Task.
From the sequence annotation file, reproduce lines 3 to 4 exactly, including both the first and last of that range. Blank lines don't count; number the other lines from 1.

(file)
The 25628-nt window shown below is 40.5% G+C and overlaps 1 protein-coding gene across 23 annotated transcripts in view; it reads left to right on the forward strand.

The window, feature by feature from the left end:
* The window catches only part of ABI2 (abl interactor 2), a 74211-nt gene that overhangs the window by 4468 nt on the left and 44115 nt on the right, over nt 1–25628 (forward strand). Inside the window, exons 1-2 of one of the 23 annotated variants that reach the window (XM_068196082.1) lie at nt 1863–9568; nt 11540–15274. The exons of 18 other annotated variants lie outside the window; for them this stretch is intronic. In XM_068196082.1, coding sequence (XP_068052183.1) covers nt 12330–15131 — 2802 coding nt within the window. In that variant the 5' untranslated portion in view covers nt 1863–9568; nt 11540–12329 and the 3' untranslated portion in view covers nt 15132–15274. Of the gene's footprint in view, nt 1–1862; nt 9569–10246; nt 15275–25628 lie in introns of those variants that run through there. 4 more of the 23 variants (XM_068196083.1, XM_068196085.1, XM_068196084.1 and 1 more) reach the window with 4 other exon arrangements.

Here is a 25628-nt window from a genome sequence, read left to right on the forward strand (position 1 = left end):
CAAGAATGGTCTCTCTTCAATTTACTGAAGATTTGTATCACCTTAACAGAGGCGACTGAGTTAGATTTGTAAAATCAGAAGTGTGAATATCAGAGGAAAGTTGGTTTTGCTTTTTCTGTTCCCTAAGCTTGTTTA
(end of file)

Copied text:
* The window catches only part of ABI2 (abl interactor 2), a 74211-nt gene that overhangs the window by 4468 nt on the left and 44115 nt on the right, over nt 1–25628 (forward strand). Inside the window, exons 1-2 of one of the 23 annotated variants that reach the window (XM_068196082.1) lie at nt 1863–9568; nt 11540–15274. The exons of 18 other annotated variants lie outside the window; for them this stretch is intronic. In XM_068196082.1, coding sequence (XP_068052183.1) covers nt 12330–15131 — 2802 coding nt within the window. In that variant the 5' untranslated portion in view covers nt 1863–9568; nt 11540–12329 and the 3' untranslated portion in view covers nt 15132–15274. Of the gene's footprint in view, nt 1–1862; nt 9569–10246; nt 15275–25628 lie in introns of those variants that run through there. 4 more of the 23 variants (XM_068196083.1, XM_068196085.1, XM_068196084.1 and 1 more) reach the window with 4 other exon arrangements.

Here is a 25628-nt window from a genome sequence, read left to right on the forward strand (position 1 = left end):